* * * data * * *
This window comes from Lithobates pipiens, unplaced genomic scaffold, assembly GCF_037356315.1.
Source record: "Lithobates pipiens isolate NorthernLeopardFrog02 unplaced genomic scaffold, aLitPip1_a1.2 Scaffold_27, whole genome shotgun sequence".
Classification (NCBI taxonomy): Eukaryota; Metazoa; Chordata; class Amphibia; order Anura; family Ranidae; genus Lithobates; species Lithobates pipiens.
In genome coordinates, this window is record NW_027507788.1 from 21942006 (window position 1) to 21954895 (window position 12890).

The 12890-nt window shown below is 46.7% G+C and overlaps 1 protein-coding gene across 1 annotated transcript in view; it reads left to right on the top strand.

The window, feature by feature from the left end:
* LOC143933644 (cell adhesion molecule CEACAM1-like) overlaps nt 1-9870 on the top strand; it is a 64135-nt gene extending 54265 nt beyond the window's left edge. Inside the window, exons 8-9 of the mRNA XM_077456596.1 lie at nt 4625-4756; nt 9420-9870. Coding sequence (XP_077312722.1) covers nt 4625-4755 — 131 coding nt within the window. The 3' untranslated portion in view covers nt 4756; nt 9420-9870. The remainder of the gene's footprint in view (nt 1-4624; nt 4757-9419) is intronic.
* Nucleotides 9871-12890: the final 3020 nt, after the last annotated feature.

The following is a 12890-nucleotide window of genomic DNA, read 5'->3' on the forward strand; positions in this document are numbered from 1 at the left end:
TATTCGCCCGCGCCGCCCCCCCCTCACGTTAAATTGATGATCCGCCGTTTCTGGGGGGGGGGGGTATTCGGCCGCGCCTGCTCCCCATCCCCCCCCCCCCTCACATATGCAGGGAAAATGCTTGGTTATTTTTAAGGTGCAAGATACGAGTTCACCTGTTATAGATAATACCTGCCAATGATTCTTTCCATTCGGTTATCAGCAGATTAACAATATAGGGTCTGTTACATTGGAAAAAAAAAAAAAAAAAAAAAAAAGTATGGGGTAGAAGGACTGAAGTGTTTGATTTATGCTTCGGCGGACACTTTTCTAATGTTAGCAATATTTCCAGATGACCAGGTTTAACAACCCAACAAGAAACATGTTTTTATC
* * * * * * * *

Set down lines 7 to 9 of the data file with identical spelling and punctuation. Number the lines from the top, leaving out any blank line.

* LOC143933644 (cell adhesion molecule CEACAM1-like) overlaps nt 1-9870 on the top strand; it is a 64135-nt gene extending 54265 nt beyond the window's left edge. Inside the window, exons 8-9 of the mRNA XM_077456596.1 lie at nt 4625-4756; nt 9420-9870. Coding sequence (XP_077312722.1) covers nt 4625-4755 — 131 coding nt within the window. The 3' untranslated portion in view covers nt 4756; nt 9420-9870. The remainder of the gene's footprint in view (nt 1-4624; nt 4757-9419) is intronic.
* Nucleotides 9871-12890: the final 3020 nt, after the last annotated feature.

The following is a 12890-nucleotide window of genomic DNA, read 5'->3' on the forward strand; positions in this document are numbered from 1 at the left end: